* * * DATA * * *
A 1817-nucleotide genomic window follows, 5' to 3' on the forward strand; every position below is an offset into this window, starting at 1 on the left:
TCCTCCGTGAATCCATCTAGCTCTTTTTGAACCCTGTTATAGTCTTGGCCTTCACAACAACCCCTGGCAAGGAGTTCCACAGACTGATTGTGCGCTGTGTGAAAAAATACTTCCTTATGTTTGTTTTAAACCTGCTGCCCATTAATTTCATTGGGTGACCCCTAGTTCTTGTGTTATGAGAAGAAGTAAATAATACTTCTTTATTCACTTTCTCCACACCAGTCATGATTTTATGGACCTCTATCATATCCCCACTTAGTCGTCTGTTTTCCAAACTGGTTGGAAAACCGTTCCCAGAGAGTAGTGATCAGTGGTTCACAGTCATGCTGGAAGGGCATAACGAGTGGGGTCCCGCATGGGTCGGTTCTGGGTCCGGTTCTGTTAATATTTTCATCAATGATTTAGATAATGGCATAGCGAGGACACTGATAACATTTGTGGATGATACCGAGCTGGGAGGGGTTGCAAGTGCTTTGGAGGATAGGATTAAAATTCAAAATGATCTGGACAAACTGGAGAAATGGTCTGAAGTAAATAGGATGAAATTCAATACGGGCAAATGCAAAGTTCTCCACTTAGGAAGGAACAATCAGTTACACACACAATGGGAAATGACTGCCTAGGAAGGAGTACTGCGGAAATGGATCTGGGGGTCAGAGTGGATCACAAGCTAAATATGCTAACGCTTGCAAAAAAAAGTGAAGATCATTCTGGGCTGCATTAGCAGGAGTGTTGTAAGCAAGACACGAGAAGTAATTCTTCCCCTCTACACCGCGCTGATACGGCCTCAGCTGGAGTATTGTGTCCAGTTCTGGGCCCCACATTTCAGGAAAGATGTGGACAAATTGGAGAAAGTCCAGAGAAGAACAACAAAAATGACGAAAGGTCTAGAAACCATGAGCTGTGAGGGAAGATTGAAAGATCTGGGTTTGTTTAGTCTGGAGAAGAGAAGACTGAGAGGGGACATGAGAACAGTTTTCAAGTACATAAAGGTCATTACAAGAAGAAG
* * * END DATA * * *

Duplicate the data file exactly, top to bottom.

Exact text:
A 1817-nucleotide genomic window follows, 5' to 3' on the forward strand; every position below is an offset into this window, starting at 1 on the left:
TCCTCCGTGAATCCATCTAGCTCTTTTTGAACCCTGTTATAGTCTTGGCCTTCACAACAACCCCTGGCAAGGAGTTCCACAGACTGATTGTGCGCTGTGTGAAAAAATACTTCCTTATGTTTGTTTTAAACCTGCTGCCCATTAATTTCATTGGGTGACCCCTAGTTCTTGTGTTATGAGAAGAAGTAAATAATACTTCTTTATTCACTTTCTCCACACCAGTCATGATTTTATGGACCTCTATCATATCCCCACTTAGTCGTCTGTTTTCCAAACTGGTTGGAAAACCGTTCCCAGAGAGTAGTGATCAGTGGTTCACAGTCATGCTGGAAGGGCATAACGAGTGGGGTCCCGCATGGGTCGGTTCTGGGTCCGGTTCTGTTAATATTTTCATCAATGATTTAGATAATGGCATAGCGAGGACACTGATAACATTTGTGGATGATACCGAGCTGGGAGGGGTTGCAAGTGCTTTGGAGGATAGGATTAAAATTCAAAATGATCTGGACAAACTGGAGAAATGGTCTGAAGTAAATAGGATGAAATTCAATACGGGCAAATGCAAAGTTCTCCACTTAGGAAGGAACAATCAGTTACACACACAATGGGAAATGACTGCCTAGGAAGGAGTACTGCGGAAATGGATCTGGGGGTCAGAGTGGATCACAAGCTAAATATGCTAACGCTTGCAAAAAAAAGTGAAGATCATTCTGGGCTGCATTAGCAGGAGTGTTGTAAGCAAGACACGAGAAGTAATTCTTCCCCTCTACACCGCGCTGATACGGCCTCAGCTGGAGTATTGTGTCCAGTTCTGGGCCCCACATTTCAGGAAAGATGTGGACAAATTGGAGAAAGTCCAGAGAAGAACAACAAAAATGACGAAAGGTCTAGAAACCATGAGCTGTGAGGGAAGATTGAAAGATCTGGGTTTGTTTAGTCTGGAGAAGAGAAGACTGAGAGGGGACATGAGAACAGTTTTCAAGTACATAAAGGTCATTACAAGAAGAAG